SAXON
"Heavy Metal Thunder: The Movie"

(UDR/EMI)

For more information, go to Amazon.com.

RATING: 9.5/10

[Note: The original review of "Heavy Metal Thunder: The Movie", which was written by Scott Alisoglu upon the DVD's initial release in 2010, can be found at this location.]

There once was this heavy metal band that preferred tea over whiskey, so much they had boxes of it shipped from England on their first jaunt through the United States way back when. The band was SAXON and they may not have had a taste for American tea, but as history reveals, they had a yearning to ram their native Union Jack up the bums of their bratty brethren across the pond. So much, the desire to break out of their fruitful UK habitat nearly destroyed SAXON on their quest for global success.

You might consider this the premise of "Heavy Metal Thunder: The Movie", a punchy and honest recount of the New Wave of British Heavy Metal legends whose story is long overdue. The mighty SAXON continues to rage proudly through a long succession of impossibly heavy albums this deep into their careers, beginning with 1995's "Dogs of War" and rolling into recent days with "Into the Labyrinth" and "Call to Arms". This lengthy examination of the band will present better insight (for better and worse) into the ascension of a heavy metal juggernaut and how ego, mismanagement and trend-hopping divided segments of the classic SAXON lineup and nearly put the band to rest altogether.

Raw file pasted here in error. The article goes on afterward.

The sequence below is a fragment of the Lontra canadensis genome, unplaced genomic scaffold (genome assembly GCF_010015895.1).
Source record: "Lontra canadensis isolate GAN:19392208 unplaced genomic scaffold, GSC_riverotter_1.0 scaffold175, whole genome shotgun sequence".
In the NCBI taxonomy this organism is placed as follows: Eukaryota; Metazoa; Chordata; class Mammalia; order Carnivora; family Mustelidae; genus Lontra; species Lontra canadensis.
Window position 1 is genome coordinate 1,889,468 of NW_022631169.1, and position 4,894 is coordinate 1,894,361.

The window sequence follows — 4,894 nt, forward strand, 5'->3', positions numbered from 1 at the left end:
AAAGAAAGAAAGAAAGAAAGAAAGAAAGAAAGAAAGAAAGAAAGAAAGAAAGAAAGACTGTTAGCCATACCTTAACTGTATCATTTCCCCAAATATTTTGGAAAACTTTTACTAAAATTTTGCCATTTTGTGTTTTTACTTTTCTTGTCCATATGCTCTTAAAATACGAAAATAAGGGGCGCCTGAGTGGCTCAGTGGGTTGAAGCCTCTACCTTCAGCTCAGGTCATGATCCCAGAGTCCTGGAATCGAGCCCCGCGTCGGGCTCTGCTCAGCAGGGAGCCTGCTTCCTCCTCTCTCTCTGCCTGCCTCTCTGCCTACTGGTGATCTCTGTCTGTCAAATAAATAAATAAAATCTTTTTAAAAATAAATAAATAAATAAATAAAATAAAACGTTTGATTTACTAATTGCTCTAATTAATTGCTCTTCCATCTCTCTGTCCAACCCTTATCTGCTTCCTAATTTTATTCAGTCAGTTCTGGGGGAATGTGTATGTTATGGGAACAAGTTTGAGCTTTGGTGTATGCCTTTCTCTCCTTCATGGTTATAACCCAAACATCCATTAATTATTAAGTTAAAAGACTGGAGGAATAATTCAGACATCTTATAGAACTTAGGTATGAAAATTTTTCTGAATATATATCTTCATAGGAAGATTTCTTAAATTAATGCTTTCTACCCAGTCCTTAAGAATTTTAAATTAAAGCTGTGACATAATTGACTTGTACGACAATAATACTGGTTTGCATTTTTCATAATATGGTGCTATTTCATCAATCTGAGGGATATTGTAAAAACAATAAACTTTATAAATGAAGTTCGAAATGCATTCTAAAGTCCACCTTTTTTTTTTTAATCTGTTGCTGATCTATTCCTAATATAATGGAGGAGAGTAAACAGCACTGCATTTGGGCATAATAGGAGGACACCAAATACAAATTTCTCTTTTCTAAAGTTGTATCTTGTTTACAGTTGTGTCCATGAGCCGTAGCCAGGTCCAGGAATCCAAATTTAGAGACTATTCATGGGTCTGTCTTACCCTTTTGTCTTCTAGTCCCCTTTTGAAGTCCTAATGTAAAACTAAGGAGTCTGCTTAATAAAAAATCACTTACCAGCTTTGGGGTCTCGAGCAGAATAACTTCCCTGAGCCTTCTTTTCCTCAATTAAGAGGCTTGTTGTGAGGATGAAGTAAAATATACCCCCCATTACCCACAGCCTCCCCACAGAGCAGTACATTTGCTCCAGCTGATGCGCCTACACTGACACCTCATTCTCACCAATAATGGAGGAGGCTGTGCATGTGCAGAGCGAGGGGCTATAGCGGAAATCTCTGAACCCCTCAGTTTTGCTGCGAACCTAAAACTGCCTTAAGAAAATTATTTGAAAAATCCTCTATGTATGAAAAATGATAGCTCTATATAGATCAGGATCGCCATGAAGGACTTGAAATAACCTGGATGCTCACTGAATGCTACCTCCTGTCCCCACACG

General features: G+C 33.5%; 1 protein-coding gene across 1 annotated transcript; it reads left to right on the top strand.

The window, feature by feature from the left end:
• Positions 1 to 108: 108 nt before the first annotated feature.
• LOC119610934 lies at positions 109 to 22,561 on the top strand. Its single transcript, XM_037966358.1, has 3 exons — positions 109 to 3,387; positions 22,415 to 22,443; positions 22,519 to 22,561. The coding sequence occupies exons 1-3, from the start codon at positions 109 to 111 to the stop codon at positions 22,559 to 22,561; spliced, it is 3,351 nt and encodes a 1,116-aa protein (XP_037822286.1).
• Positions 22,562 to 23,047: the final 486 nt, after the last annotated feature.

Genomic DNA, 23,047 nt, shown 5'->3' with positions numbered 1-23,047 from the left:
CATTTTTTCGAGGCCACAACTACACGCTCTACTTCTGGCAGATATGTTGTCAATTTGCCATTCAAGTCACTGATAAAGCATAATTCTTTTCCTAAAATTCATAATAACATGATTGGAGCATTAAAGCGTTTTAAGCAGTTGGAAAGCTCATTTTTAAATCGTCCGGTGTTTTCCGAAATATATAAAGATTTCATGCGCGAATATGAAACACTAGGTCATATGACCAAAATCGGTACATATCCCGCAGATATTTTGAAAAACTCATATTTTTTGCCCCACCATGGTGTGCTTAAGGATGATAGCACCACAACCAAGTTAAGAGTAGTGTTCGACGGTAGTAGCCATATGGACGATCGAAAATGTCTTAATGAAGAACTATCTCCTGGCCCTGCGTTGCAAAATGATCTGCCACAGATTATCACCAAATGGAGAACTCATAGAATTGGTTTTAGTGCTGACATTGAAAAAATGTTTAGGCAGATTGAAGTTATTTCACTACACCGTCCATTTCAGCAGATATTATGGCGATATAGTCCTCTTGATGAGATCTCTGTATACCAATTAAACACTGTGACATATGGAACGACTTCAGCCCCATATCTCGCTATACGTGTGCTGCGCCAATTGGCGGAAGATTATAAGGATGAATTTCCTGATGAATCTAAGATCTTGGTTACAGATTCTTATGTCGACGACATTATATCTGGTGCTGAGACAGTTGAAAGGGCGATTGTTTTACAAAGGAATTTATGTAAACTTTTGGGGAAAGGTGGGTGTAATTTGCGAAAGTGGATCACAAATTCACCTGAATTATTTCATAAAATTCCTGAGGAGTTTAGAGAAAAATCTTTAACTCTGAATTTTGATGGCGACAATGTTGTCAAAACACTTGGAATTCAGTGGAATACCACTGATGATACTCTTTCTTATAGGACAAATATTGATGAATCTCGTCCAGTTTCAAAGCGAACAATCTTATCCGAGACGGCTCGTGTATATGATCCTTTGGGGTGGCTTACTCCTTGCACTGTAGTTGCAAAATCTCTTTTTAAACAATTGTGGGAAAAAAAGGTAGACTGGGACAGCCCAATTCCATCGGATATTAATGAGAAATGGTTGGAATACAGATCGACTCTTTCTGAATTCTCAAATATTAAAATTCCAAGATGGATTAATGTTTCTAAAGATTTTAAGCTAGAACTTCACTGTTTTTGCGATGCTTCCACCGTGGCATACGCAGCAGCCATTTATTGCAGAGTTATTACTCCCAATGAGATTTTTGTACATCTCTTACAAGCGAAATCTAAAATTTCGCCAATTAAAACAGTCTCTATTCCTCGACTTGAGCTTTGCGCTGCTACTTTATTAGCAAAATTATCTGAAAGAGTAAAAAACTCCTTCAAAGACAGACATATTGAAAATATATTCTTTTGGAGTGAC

Trailing the band from their working class roots in Yorkshire, England, "Heavy Metal Thunder: The Movie" relays stories of how the former SON OF A BITCH evolved into SAXON, sleeping on dirty mattresses at fans' shacks and shagging groupies in the back of their van from town-to-roughneck-town during their formative years. SAXON recorded the original demos for their metal masterpiece "Wheels of Steel" in a shoddy studio filled with mouse dung. Coupled with a climate of political and social upheaval in the UK prior to the album's release in 1980, it's no wonder "Wheels of Steel" transcended the '79 self-titled debut with such ferocity, staking SAXON's claim to a rock 'n roll market growing heavier by the minute back in the day.